Minden-Tahoe Airport hosts historic planes
A Norden bombsight, a technological advance in the 1940s, rubbed elbows with 21st Century technology as Denny Morse captured his trip to Carson Valley from the bombadier’s seat of a B-17 Flying Fortress with a GoPro.
Accompanied by a B-24 Liberator, B-25 Mitchell and P-51 Mustang, the B-17 will be on display at the Minden-Tahoe Airport as part of the Collings Foundation Wings of Freedom Tour until noon today.
“I have always been into planes,” Morse said. “I have degrees in aeronautical and astronautical engineering. As a kid I watched ‘Twelve O’Clock High’ and was always fascinated with planes.”
As a sponsor, Morse and a guest were invited to fly from Concord, Calif., to Minden aboard the bomber.
Both Morse and his friend, Dave Gehringer have flown in a B-17 before, but over the San Francisco Bay area.
“I sat back in the fuselage where the waist gunner would have been,” Gehringer said. “It was dramatic then; flying over the bay and the Golden Gate Bridge, and it was dramatic today flying over the Sierra.”
For the second year in a row, The Wings of Freedom Tour offered an inside look at some of the only surviving planes of their types.
While sitting in the front of the B-17 on his trip to Minden, Morse thought about the plane’s history.
“My thoughts going through my head were of all the sacrifices people made sitting here,” he said. “That was part of the reason why I sponsored the plane. The history and the sacrifices people made in this very plane.”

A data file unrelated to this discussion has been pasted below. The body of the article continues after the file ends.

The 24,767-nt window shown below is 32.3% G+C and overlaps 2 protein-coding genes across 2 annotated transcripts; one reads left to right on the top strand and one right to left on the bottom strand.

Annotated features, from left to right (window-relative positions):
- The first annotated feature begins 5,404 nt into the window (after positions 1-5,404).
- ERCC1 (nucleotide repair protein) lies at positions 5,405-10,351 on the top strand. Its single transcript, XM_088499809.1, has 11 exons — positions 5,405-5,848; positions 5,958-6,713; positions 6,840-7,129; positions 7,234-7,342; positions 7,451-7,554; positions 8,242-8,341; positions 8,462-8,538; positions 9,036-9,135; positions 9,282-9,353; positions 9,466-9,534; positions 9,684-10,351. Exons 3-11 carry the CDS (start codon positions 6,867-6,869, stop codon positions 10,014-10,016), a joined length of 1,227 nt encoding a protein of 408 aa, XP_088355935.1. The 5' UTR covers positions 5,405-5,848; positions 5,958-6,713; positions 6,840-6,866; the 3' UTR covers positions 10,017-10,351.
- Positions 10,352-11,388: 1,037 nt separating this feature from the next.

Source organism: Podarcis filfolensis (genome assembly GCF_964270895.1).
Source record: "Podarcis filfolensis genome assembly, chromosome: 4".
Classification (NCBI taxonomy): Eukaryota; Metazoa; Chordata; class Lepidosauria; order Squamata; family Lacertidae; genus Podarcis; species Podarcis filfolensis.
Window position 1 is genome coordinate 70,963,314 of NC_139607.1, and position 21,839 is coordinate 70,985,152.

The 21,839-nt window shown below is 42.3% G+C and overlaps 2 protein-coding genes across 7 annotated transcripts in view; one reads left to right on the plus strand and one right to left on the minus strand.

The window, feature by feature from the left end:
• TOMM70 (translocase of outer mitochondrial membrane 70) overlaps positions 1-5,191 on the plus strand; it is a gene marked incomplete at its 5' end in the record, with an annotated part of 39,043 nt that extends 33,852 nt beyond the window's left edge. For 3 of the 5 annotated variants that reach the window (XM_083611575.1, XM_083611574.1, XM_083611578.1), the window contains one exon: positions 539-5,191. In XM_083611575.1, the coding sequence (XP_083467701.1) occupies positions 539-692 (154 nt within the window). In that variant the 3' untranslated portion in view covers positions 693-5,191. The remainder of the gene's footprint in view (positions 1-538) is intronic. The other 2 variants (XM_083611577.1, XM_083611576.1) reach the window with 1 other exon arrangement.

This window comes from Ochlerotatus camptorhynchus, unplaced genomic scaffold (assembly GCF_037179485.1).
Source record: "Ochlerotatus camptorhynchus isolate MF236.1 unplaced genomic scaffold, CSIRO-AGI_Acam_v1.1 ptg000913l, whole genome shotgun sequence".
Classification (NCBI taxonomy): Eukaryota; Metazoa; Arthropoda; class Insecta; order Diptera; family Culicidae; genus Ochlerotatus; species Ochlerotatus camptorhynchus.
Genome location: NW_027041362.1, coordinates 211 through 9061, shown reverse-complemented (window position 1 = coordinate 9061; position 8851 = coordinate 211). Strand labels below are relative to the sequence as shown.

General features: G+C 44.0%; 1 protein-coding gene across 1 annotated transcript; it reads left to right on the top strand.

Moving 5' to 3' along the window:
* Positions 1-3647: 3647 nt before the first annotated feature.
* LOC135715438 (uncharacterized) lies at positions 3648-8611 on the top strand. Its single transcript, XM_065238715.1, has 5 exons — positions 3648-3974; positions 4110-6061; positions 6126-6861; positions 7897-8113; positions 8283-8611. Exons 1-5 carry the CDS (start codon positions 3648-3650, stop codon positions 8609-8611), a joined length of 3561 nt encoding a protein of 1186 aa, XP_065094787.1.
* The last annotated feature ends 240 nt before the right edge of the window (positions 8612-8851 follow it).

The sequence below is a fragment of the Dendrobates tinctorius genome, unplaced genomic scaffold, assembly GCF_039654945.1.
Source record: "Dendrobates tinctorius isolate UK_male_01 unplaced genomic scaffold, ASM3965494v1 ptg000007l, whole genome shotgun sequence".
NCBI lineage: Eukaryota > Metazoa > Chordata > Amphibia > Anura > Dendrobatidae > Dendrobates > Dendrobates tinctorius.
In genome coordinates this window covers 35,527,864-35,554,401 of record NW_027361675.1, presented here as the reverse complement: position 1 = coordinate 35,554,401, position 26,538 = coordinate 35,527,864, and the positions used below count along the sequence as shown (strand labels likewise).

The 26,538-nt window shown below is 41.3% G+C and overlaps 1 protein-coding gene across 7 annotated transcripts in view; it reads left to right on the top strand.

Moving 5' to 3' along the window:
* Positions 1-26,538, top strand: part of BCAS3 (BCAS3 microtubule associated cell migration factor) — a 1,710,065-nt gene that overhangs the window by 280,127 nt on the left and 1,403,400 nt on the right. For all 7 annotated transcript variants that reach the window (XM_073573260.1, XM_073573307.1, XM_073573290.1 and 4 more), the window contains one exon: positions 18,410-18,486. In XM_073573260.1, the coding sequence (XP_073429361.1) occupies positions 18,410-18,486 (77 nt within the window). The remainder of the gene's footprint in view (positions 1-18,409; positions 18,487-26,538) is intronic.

World War II Navy veteran Stan Evans has never seen the planes landing before.
“I had lived in Tahoe for 30-plus years, but was too busy making a living for my family to come see them,” the 88-year-old said. “I moved to Carson City and I was out a couple of weeks ago and saw a bunch of old bombers. These remind me of the stuff that happened during my childhood.”
Seeing planes that were crucial in the war, reminded Evans of the jump in technology the military has seen over the years.
“It’s amazing to see the difference in technology,” he said. “My oldest son served on a helicopter in Korea. To think of how much that technology would have helped, and how many people we could have saved had we had that technology. It’s a shame it came out only a few years after World War II when they released it.”
Frequent fliers Dennis Geary and Chuck Lacugna came out just because they enjoy it.
“You’re not going to see these planes very often,” Lacugna, a Gardnerville resident said. “These are rare.”
The P-51 Mustang was his favorite.
“It’s fast and very maneuverable,” Lacugna said. “Every chance I get, we’ll come down. They are very close.”
Also a fan of the Mustang, Geary said he enjoys the story each plane carries.
“You don’t see the younger generation out here, which is unfortunate,” the Minden resident said. “They don’t understand the history of these planes. They don’t understand the history of what these planes accomplished.”
The planes will be on display 9 a.m.-noon today.
Walk-through tours of the planes are $12 for adults and $6 for children 12 and younger.
For more information visit http://www.cfdn.org or call 800-568-8924.